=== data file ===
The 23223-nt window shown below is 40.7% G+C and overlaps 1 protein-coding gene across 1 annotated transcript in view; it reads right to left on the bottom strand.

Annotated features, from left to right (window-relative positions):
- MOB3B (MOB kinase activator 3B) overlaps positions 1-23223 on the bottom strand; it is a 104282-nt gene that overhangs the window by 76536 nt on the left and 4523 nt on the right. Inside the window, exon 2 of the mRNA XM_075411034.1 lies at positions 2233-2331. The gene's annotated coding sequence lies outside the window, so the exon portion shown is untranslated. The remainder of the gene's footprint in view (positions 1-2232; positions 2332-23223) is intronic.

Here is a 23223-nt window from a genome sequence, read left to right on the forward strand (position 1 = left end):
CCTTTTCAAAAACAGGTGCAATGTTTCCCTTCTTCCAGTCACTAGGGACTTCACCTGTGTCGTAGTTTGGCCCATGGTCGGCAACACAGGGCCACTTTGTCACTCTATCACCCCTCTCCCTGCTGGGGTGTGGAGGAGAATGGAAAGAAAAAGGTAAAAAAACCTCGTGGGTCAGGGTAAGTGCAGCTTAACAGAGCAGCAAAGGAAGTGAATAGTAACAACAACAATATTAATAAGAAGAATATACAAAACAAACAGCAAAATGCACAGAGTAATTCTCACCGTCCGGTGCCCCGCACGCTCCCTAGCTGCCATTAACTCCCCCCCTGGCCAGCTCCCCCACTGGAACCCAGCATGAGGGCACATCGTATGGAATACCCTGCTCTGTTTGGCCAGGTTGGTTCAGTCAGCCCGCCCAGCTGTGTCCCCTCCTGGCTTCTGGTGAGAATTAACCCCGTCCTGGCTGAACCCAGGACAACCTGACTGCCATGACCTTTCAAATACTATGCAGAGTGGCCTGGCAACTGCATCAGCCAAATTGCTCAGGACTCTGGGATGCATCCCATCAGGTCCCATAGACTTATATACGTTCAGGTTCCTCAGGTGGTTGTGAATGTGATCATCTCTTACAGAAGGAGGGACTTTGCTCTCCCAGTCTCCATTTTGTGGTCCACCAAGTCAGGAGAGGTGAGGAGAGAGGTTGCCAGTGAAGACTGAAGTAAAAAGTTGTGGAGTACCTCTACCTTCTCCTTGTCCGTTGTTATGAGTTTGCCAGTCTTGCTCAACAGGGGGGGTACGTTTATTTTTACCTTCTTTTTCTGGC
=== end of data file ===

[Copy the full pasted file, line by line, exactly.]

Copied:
The 23223-nt window shown below is 40.7% G+C and overlaps 1 protein-coding gene across 1 annotated transcript in view; it reads right to left on the bottom strand.

Annotated features, from left to right (window-relative positions):
- MOB3B (MOB kinase activator 3B) overlaps positions 1-23223 on the bottom strand; it is a 104282-nt gene that overhangs the window by 76536 nt on the left and 4523 nt on the right. Inside the window, exon 2 of the mRNA XM_075411034.1 lies at positions 2233-2331. The gene's annotated coding sequence lies outside the window, so the exon portion shown is untranslated. The remainder of the gene's footprint in view (positions 1-2232; positions 2332-23223) is intronic.

Here is a 23223-nt window from a genome sequence, read left to right on the forward strand (position 1 = left end):
CCTTTTCAAAAACAGGTGCAATGTTTCCCTTCTTCCAGTCACTAGGGACTTCACCTGTGTCGTAGTTTGGCCCATGGTCGGCAACACAGGGCCACTTTGTCACTCTATCACCCCTCTCCCTGCTGGGGTGTGGAGGAGAATGGAAAGAAAAAGGTAAAAAAACCTCGTGGGTCAGGGTAAGTGCAGCTTAACAGAGCAGCAAAGGAAGTGAATAGTAACAACAACAATATTAATAAGAAGAATATACAAAACAAACAGCAAAATGCACAGAGTAATTCTCACCGTCCGGTGCCCCGCACGCTCCCTAGCTGCCATTAACTCCCCCCCTGGCCAGCTCCCCCACTGGAACCCAGCATGAGGGCACATCGTATGGAATACCCTGCTCTGTTTGGCCAGGTTGGTTCAGTCAGCCCGCCCAGCTGTGTCCCCTCCTGGCTTCTGGTGAGAATTAACCCCGTCCTGGCTGAACCCAGGACAACCTGACTGCCATGACCTTTCAAATACTATGCAGAGTGGCCTGGCAACTGCATCAGCCAAATTGCTCAGGACTCTGGGATGCATCCCATCAGGTCCCATAGACTTATATACGTTCAGGTTCCTCAGGTGGTTGTGAATGTGATCATCTCTTACAGAAGGAGGGACTTTGCTCTCCCAGTCTCCATTTTGTGGTCCACCAAGTCAGGAGAGGTGAGGAGAGAGGTTGCCAGTGAAGACTGAAGTAAAAAGTTGTGGAGTACCTCTACCTTCTCCTTGTCCGTTGTTATGAGTTTGCCAGTCTTGCTCAACAGGGGGGGTACGTTTATTTTTACCTTCTTTTTCTGGC